Hours after it was confirmed that unemployment in Spain had reached a new record high, it was claimed the country had raised the prospect of it securing a 300bn euro (£235bn) bailout.
The news agency Reuters, citing comments by a eurozone official, said the idea was floated by Spain at a meeting with German officials but it was dismissed by the Germans on the grounds that the European Stability Mechanism (ESM) bailout fund was not yet in place.
Spain moved quickly to stamp on the report.
A government spokeswoman said no such discussion had taken place and it "strongly denied any such plan".
But such a move would come as little surprise to the markets amid the country's dire debt crisis.
Spain's National Statistics Institute confirmed the jobless rate rose to 24.6% in the second quarter of the year from 24.4% - a result of firms shedding more jobs as fears of a prolonged recession grow amid a lack of confidence.
The figures confirmed that almost a third of all those unemployed in the euro area are in Spain: 5.7 million are without jobs in the country; and 53% of Spain's eligible workers aged between 16-24 do not have a job.
The latest government projections suggest Spain's recession, which began in the first quarter of 2012, will continue into next year while unemployment will remain above 22% until 2015.
It is a high price the Spanish people are paying for the collapse of a property bubble which left banks saddled with huge debts.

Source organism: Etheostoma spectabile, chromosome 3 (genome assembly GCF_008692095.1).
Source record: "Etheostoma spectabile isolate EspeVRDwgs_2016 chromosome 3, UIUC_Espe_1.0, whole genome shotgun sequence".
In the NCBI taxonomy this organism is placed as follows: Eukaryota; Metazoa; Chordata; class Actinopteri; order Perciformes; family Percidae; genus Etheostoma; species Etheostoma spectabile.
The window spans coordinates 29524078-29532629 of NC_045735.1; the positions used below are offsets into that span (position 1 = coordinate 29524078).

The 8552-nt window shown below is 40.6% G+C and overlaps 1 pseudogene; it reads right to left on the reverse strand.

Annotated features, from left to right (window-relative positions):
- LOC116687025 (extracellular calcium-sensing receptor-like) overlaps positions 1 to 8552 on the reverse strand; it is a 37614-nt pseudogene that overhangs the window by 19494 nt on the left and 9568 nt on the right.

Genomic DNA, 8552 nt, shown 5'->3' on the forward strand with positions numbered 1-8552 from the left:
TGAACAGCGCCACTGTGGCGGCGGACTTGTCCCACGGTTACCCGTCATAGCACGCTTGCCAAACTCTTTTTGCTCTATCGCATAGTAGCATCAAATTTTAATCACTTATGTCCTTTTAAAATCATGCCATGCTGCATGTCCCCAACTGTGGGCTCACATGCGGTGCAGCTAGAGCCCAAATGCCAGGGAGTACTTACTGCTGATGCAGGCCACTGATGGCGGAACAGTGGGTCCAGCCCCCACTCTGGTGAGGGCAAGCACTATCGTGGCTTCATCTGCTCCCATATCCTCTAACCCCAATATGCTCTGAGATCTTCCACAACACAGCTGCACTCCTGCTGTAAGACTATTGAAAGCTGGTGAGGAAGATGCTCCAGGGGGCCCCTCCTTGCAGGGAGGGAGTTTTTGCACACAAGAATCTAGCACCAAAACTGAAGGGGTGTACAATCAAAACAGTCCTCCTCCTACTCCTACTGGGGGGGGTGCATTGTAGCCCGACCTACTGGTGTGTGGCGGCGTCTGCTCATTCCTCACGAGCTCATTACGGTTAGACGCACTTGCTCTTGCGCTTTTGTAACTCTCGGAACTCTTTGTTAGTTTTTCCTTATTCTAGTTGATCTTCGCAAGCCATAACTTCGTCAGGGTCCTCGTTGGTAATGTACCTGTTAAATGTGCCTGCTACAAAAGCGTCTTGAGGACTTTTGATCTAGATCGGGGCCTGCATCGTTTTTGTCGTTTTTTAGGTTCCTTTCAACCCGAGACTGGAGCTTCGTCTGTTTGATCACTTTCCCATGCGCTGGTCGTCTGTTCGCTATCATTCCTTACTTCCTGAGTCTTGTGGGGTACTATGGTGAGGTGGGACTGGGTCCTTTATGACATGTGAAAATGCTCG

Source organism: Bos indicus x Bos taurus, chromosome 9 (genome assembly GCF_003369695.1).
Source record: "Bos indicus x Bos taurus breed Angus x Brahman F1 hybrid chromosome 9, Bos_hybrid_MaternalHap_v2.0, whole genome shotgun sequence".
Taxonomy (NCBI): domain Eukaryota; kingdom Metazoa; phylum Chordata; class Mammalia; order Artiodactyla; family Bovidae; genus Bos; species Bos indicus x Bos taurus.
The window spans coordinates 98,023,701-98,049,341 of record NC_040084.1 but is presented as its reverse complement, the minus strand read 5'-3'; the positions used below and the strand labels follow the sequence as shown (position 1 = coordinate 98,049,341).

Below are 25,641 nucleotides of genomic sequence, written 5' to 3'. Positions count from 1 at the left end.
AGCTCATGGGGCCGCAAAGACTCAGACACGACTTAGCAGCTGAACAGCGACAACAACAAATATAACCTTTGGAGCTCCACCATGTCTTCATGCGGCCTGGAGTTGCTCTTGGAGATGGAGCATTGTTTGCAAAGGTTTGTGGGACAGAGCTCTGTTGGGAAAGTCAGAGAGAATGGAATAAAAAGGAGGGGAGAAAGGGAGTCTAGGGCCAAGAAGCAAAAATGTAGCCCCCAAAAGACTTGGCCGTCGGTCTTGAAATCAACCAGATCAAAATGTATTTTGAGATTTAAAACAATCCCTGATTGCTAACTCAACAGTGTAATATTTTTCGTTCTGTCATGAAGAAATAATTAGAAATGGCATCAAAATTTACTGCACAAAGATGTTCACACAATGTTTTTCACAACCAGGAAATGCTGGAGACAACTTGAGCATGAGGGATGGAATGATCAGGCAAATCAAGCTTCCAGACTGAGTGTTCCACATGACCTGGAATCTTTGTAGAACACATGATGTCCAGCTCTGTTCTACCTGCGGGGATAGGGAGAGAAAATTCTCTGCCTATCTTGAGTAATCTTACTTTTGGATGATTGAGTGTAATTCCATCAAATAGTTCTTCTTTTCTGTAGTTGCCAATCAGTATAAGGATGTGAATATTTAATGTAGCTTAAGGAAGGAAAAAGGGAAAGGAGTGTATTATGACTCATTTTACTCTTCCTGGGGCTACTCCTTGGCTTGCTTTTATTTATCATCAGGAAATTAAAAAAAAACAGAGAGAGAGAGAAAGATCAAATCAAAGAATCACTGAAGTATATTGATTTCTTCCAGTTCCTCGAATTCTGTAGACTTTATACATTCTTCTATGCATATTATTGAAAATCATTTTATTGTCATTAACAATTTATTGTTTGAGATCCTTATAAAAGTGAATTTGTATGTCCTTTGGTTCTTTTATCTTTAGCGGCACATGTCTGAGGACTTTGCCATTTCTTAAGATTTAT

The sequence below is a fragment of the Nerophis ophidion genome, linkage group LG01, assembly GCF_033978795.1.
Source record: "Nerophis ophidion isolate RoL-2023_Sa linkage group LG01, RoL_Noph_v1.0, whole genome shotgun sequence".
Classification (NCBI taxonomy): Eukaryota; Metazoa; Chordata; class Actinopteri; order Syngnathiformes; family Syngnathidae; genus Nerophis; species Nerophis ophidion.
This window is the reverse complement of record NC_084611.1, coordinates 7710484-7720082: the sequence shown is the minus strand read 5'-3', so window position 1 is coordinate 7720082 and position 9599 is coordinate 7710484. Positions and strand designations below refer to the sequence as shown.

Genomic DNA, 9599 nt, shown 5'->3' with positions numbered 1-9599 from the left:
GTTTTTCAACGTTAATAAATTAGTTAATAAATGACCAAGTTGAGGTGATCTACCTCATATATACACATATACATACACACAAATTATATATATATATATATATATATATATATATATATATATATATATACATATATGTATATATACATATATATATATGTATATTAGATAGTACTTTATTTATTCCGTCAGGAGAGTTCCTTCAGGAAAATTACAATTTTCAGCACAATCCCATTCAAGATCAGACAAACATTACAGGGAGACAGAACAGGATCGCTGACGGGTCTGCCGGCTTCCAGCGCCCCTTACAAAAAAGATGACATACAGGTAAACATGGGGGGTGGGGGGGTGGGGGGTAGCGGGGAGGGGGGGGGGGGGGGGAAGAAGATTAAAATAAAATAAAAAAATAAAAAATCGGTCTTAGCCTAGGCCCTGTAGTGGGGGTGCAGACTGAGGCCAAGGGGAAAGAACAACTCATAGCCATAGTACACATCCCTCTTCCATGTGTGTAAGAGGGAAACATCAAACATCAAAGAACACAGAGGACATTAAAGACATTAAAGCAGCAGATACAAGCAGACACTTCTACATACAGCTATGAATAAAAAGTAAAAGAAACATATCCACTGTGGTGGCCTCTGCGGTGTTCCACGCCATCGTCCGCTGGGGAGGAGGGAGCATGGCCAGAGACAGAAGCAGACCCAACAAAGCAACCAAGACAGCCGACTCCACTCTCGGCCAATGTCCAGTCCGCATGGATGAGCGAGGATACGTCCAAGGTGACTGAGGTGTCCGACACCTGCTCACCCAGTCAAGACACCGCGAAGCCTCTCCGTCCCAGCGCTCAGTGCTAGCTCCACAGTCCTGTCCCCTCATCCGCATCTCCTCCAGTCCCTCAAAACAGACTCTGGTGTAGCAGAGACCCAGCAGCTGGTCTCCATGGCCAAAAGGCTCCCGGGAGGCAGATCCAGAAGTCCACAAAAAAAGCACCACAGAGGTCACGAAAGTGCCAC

It was that exposure to bad loans that crippled Spain's banks - forcing the country to seek a 100bn euro (£73bn) rescue for its lenders.
Spain's ability to borrow money on the bond markets has become so hazardous that the country's risk premiums struck fresh euro-era record highs this week.
The Spanish government maintains it has no plans to make such a plea - despite its soaring borrowing costs.
While the yield on its 10-year bonds has fallen back below the critical 7% level in recent days, it was as high as 7.7% earlier this week as investors demanded a higher risk premium amid growing evidence that a bailout was inevitable.
It was a pledge by European Central Bank (ECB) chief Mario Draghi to do all within his remit to stabilise the euro crisis that eased the immediate pressure but markets remain nervous.
There is speculation the ECB may be prepared to buy Spanish and Italian debt to ease their borrowing costs.
The key factor currently dragging on Spain is the lack of firepower at its disposal to bolster economic growth.
The deficit-busting austerity demanded of it to save cash is being pressured further by cash-strapped regional governments demanding bailouts of their own from central funds.
With fewer people in work, the more financial support Madrid needs to find as tax revenues fall.
Spain can usually rely on the summer tourist season to bolster revenues and temporary jobs - especially among the young - but analysts say such is the drive to save money amid the wider crisis, firms are reluctant to hire as many consumers are unable to spend.
Such is the anger over their predicament, hundreds of thousands have taken to the streets to protest in recent months.
Economist at Capital Economics Ben May said in reaction to Friday's jobless figures: "Things are only going to get worse."